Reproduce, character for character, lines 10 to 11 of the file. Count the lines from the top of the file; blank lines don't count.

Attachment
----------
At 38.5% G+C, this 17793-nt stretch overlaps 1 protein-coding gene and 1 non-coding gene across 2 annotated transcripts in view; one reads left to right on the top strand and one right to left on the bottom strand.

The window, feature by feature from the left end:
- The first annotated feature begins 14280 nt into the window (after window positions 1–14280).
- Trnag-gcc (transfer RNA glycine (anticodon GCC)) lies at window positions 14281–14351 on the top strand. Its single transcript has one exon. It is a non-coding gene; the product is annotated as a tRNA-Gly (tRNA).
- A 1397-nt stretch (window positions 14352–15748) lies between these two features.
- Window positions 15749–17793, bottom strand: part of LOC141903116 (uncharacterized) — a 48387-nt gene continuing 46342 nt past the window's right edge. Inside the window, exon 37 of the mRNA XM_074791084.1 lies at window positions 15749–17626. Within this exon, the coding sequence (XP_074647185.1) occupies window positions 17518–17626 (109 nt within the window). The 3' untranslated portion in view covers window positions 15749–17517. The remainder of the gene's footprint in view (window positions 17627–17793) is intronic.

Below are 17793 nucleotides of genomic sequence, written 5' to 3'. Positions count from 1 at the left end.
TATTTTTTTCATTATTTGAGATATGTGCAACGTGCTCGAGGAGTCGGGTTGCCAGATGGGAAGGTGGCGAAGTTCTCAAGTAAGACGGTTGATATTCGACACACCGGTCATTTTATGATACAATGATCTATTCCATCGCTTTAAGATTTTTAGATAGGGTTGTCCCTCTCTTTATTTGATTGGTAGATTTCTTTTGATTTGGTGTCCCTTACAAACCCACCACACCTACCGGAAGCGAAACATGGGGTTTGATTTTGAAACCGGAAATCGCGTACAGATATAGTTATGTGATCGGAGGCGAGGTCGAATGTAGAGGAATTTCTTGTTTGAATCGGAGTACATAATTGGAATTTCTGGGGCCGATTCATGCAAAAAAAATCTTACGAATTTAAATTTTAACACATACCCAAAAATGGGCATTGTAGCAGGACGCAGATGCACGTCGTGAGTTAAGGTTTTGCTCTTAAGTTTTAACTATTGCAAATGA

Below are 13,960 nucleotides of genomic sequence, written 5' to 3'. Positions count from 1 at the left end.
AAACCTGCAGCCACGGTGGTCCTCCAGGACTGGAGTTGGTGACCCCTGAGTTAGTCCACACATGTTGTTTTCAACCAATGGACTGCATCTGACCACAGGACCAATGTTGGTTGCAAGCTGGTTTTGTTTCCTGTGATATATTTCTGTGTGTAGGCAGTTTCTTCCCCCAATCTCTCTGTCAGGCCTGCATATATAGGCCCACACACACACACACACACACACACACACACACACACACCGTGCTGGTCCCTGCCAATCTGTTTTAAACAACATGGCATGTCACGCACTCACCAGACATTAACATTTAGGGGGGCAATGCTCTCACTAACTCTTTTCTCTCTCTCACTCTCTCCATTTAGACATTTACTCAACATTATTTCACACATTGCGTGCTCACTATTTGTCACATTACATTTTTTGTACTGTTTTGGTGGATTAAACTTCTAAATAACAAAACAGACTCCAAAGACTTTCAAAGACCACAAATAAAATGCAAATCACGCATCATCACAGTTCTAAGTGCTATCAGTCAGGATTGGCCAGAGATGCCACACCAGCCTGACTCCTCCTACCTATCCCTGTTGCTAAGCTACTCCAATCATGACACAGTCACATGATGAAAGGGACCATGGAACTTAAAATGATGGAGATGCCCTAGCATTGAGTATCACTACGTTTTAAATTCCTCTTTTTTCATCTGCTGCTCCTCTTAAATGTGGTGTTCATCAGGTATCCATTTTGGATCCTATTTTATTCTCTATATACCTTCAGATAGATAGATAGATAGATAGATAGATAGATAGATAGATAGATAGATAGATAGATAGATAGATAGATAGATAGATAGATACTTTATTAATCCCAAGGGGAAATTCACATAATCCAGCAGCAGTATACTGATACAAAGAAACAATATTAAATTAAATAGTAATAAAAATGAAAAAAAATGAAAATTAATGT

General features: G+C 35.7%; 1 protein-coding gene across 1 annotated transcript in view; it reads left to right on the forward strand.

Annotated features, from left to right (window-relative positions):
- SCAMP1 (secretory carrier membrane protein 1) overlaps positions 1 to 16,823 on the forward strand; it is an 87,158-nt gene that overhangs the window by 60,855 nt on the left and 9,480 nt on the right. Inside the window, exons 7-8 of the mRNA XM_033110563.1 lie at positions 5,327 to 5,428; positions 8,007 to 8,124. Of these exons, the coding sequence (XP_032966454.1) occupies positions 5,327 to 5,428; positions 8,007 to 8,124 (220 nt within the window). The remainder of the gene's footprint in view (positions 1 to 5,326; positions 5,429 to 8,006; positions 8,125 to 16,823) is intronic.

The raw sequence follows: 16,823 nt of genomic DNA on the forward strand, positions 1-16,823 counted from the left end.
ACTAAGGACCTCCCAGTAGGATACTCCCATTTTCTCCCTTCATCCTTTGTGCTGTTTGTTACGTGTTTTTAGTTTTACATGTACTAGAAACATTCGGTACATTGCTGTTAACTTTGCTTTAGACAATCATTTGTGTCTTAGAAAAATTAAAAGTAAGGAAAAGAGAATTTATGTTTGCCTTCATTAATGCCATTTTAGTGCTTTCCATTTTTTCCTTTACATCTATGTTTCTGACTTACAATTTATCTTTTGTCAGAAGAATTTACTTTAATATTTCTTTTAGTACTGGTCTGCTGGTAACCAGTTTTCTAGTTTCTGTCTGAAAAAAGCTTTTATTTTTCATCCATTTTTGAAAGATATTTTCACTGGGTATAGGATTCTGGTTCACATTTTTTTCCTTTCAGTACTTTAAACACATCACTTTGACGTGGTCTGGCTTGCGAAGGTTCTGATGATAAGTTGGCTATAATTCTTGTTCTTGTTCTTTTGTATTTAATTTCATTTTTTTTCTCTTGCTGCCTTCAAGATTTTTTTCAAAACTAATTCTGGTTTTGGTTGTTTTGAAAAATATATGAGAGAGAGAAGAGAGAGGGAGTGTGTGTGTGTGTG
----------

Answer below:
AAACCTGCAGCCACGGTGGTCCTCCAGGACTGGAGTTGGTGACCCCTGAGTTAGTCCACACATGTTGTTTTCAACCAATGGACTGCATCTGACCACAGGACCAATGTTGGTTGCAAGCTGGTTTTGTTTCCTGTGATATATTTCTGTGTGTAGGCAGTTTCTTCCCCCAATCTCTCTGTCAGGCCTGCATATATAGGCCCACACACACACACACACACACACACACACACACACACACCGTGCTGGTCCCTGCCAATCTGTTTTAAACAACATGGCATGTCACGCACTCACCAGACATTAACATTTAGGGGGGCAATGCTCTCACTAACTCTTTTCTCTCTCTCACTCTCTCCATTTAGACATTTACTCAACATTATTTCACACATTGCGTGCTCACTATTTGTCACATTACATTTTTTGTACTGTTTTGGTGGATTAAACTTCTAAATAACAAAACAGACTCCAAAGACTTTCAAAGACCACAAATAAAATGCAAATCACGCATCATCACAGTTCTAAGTGCTATCAGTCAGGATTGGCCAGAGATGCCACACCAGCCTGACTCCTCCTACCTATCCCTGTTGCTAAGCTACTCCAATCATGACACAGTCACATGATGAAAGGGACCATGGAACTTAAAATGATGGAGATGCCCTAGCATTGAGTATCACTACGTTTTAAATTCCTCTTTTTTCATCTGCTGCTCCTCTTAAATGTGGTGTTCATCAGGTATCCATTTTGGATCCTATTTTATTCTCTATATACCTTCAGATAGATAGATAGATAGATAGATAGATAGATAGATAGATAGATAGATAGATAGATAGATAGATAGATAGATAGATAGATACTTTATTAATCCCAAGGGGAAATTCACATAATCCAGCAGCAGTATACTGATACAAAGAAACAATATTAAATTAAATAGTAATAAAAATGAAAAAAAATGAAAATTAATGT

General features: G+C 35.7%; 1 protein-coding gene across 1 annotated transcript in view; it reads left to right on the forward strand.